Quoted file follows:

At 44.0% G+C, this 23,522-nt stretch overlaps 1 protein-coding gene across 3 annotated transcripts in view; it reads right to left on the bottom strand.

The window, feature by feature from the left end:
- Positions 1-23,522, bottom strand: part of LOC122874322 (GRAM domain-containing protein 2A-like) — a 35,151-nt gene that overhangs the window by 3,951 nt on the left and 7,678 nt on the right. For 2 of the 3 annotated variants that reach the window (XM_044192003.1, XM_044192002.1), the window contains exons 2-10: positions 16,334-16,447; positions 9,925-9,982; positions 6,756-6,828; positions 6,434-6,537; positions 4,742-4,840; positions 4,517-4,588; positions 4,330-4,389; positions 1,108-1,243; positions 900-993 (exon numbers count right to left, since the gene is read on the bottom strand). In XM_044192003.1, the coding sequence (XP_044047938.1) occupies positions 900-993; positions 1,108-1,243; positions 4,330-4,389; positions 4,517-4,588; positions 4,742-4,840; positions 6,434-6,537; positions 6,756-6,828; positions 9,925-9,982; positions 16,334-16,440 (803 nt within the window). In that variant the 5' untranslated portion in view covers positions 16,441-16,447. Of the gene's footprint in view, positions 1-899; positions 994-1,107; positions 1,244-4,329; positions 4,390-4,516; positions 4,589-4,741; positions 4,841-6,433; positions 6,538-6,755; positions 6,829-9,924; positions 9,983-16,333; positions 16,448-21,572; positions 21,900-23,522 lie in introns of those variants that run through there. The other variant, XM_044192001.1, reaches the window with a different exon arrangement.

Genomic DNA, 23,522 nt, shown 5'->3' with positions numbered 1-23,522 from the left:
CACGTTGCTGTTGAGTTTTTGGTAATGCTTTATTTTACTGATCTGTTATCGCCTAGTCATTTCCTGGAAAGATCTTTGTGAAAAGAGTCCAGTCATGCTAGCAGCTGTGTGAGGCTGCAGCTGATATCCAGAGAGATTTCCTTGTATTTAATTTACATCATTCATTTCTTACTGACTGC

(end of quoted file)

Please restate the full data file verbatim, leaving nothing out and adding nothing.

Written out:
At 44.0% G+C, this 23,522-nt stretch overlaps 1 protein-coding gene across 3 annotated transcripts in view; it reads right to left on the bottom strand.

The window, feature by feature from the left end:
- Positions 1-23,522, bottom strand: part of LOC122874322 (GRAM domain-containing protein 2A-like) — a 35,151-nt gene that overhangs the window by 3,951 nt on the left and 7,678 nt on the right. For 2 of the 3 annotated variants that reach the window (XM_044192003.1, XM_044192002.1), the window contains exons 2-10: positions 16,334-16,447; positions 9,925-9,982; positions 6,756-6,828; positions 6,434-6,537; positions 4,742-4,840; positions 4,517-4,588; positions 4,330-4,389; positions 1,108-1,243; positions 900-993 (exon numbers count right to left, since the gene is read on the bottom strand). In XM_044192003.1, the coding sequence (XP_044047938.1) occupies positions 900-993; positions 1,108-1,243; positions 4,330-4,389; positions 4,517-4,588; positions 4,742-4,840; positions 6,434-6,537; positions 6,756-6,828; positions 9,925-9,982; positions 16,334-16,440 (803 nt within the window). In that variant the 5' untranslated portion in view covers positions 16,441-16,447. Of the gene's footprint in view, positions 1-899; positions 994-1,107; positions 1,244-4,329; positions 4,390-4,516; positions 4,589-4,741; positions 4,841-6,433; positions 6,538-6,755; positions 6,829-9,924; positions 9,983-16,333; positions 16,448-21,572; positions 21,900-23,522 lie in introns of those variants that run through there. The other variant, XM_044192001.1, reaches the window with a different exon arrangement.

Genomic DNA, 23,522 nt, shown 5'->3' with positions numbered 1-23,522 from the left:
CACGTTGCTGTTGAGTTTTTGGTAATGCTTTATTTTACTGATCTGTTATCGCCTAGTCATTTCCTGGAAAGATCTTTGTGAAAAGAGTCCAGTCATGCTAGCAGCTGTGTGAGGCTGCAGCTGATATCCAGAGAGATTTCCTTGTATTTAATTTACATCATTCATTTCTTACTGACTGC